For the most part, no surprises. The majority of voters on Oahu, 59%, favor a fixed rail mass transit system. Top concerns were the economy, jobs and the cost of living. Despite the cost of gas, most voters prefer to keep agricultural lands for farming food crops rather than turning them into biofuel crops.

Perhaps the most eyebrow raising survey result is that most voters oppose a Constitutional Convention, and the opposition numbers rise in correlation to the estimated cost of holding the ConCon.

At $5 to $9 million – 54% somewhat oppose, 25% strongly oppose, 23% somewhat favor, and 14% strongly favor a ConCon.

At $10 to $19 million – 68% somewhat oppose, 25% strongly oppose, 15% somewhat favor, and 9% strongly favor a ConCon.

Last week, the LRB report put the cost of the ConCon in the range of $6.4 to $41.7 million, while the Lt. Gov’s task force estimates a cost of $2.3 to $11.1 million.

The People’s Pulse report continues: “Rather than holding a ConCon, 71% of voters prefer to see Constitutional changes made by the Legislature and then approved by the voters. Across all voter segments, at least two-thirds prefer this alternative. Support for this process rather than a ConCon is due to cost, assuming that ConCon costs $5 to $9 million and the alternative, half a million.”

Further, “Opposition to ConCon is not surprising given that 78% of voters do not have constitutional issues to suggest for its agenda. Among the minority of 22% who have changes, fewer than 3% support any one issue, including the Office of Hawaiian Affairs (both for and against its continuation); government reform; community issues like homelessness, civil rights, and illegal immigration; the definition of marriage (both for and against same sex marriages); capital punishment and tougher crime sentences.”

January 2, 2008
Rep. Belatti Discusses ConCon on “Think Tech”
Rep. Della Au Belatti will appear on “Think Tech”, KIPO, 89.3 FM, 5-6 p.m., today, January 2, 2008, to talk about the pros and cons of a state Constitutional Convention. Rep. Belatti will be joining host Jay Fidell, former Congressman Ed Case, and UH Political Science Professor Neal Milner for a live studio discussion.

December 12, 2007
2010 or 2012?
Do we need to change the Hawaii State Constitution? That’s what voters will need to ask themselves when they determine in the 2008 election whether to hold a Constitutional Convention. If the voters say YES, some news reports indicated that the convention would be held in 2010. Not necessarily. There are two scenarios, a regular schedule and an expedited schedule.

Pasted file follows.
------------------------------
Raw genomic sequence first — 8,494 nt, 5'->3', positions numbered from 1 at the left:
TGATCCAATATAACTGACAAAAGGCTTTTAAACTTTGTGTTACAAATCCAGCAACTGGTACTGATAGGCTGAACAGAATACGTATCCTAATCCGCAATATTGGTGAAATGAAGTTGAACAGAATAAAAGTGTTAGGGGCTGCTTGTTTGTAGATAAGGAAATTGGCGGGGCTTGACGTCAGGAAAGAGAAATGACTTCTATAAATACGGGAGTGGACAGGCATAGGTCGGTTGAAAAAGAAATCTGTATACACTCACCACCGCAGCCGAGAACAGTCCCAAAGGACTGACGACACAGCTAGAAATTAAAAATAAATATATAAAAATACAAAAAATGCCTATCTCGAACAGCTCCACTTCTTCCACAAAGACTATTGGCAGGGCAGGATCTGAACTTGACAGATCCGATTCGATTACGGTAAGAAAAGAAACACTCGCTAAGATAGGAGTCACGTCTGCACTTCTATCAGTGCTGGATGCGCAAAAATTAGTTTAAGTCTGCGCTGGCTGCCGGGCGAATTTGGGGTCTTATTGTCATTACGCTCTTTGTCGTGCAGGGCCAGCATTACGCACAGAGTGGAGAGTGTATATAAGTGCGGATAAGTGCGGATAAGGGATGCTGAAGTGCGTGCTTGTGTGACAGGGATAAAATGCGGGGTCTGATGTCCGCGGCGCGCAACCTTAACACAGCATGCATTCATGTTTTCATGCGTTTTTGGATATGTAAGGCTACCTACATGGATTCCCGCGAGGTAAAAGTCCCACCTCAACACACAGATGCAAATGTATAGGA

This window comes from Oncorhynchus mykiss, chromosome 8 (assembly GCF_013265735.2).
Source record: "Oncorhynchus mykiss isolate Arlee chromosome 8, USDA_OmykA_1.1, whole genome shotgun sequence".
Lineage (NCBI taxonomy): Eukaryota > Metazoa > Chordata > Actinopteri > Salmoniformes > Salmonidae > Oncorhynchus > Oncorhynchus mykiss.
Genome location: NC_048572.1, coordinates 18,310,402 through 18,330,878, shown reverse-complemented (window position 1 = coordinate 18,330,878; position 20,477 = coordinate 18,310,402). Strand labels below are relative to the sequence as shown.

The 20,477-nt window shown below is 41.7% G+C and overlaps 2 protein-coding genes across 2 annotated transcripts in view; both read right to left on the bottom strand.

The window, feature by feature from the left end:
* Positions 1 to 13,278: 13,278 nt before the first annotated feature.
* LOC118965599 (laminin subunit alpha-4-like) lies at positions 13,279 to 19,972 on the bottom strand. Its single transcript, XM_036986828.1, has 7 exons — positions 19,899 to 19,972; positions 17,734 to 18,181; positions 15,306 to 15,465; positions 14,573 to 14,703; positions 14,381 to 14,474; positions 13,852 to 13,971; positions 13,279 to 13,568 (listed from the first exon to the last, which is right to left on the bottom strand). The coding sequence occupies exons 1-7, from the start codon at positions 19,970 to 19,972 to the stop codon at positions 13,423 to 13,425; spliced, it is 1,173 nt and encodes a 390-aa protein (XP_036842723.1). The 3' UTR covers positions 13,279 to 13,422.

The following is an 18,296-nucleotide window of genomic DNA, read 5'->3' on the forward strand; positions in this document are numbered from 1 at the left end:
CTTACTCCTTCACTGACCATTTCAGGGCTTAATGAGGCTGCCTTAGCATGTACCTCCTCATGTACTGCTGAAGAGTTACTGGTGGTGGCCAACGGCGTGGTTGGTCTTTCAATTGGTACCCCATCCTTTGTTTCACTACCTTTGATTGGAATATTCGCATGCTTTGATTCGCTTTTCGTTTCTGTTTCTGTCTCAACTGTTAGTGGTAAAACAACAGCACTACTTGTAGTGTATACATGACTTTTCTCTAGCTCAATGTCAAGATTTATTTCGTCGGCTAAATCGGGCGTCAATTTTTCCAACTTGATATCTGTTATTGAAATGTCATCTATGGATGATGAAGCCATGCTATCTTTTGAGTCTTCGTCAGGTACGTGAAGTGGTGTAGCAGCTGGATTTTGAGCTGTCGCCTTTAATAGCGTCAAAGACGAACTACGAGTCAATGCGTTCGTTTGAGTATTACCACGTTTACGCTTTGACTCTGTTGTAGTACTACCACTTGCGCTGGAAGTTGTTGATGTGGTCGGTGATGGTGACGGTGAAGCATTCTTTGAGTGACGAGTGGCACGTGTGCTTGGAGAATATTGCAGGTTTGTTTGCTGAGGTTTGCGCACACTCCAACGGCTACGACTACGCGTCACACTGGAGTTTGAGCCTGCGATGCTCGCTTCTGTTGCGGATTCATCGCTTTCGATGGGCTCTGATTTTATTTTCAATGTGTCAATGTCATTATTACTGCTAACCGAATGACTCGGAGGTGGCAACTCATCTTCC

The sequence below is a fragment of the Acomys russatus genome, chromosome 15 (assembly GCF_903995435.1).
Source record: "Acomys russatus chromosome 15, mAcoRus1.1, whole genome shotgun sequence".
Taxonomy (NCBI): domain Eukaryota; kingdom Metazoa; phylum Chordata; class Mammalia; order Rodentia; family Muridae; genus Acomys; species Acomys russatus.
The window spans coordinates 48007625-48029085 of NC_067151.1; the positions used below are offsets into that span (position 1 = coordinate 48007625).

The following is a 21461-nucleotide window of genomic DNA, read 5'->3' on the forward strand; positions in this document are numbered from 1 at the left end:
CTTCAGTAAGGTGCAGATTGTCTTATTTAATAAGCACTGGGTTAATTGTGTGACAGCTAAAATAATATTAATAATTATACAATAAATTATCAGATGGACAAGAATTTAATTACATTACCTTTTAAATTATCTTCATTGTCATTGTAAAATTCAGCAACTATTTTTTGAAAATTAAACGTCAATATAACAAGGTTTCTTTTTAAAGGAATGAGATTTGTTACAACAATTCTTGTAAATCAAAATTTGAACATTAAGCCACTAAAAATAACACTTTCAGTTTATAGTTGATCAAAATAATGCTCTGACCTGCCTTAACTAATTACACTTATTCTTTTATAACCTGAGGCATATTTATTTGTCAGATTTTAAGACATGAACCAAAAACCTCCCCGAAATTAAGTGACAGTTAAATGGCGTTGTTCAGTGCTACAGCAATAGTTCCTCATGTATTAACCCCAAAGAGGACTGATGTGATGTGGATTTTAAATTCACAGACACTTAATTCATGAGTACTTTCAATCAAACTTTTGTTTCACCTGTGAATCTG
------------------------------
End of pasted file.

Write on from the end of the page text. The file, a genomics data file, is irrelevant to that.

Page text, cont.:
For the regular schedule, if voters say YES, the legislature determines the number of delegates to be elected and from what area they come. The public would then elect the individual delegates in the 2010 election. Those delegates must convene not less than 5 months before the 2012 general election. The Constitutional Convention ballot issues would be on the ballot in 2012.

For the expedited schedule, the legislature determines the number of delegates to be elected and from what area they come. They can then hold a special election to elect the individual delegates. The delegates must convene not less than 5 months prior to the 2010 general election. The Constitutional Convention ballot issues would be on the ballot in 2010.

November 13, 2007
Cautiously considering a Con Con
Photo: Honolulu Star-Bulletin. Left to right, Tadao Beppu, convention secretary, at the podium, Hebden Porteus, president of the 1968 Con Con signing the document, and Seichi “Shadow” Hirai.

The question on whether Hawaii needs to hold a Constitutional Convention has been popping up more frequently these days. On the 2008 ballot, Hawaii voters will be asked, “Should there be a convention to propose a revision of or amendments to the Constitution?” Yes or No. If yes, the Con Con would be held in 2010. The legislature must consider finding the significant funds to pay for a Con Con, which Speaker Say estimated in an interview a few weeks ago as being in the $24-32 million range.

Many consider the 1978 Hawaii State Constitional Convention to be the political event that shaped modern day Hawaii and produced future political stars, including Governors Waihee and Cayetano, and Mayor Jeremy Harris. At last week’s Think Tech Hawaii public radio show, the question came before three state representatives, Kirk Caldwell, Marcus Oshiro and Tommy Waters, not during the broadcast but during the taping of the podcast, what they call the “Aftershow”. Click here for the link. About 16:20 in, host Jay Fidell asks: “So what do you think about ConCon?” Here’s what they said:

Waters: I’m open.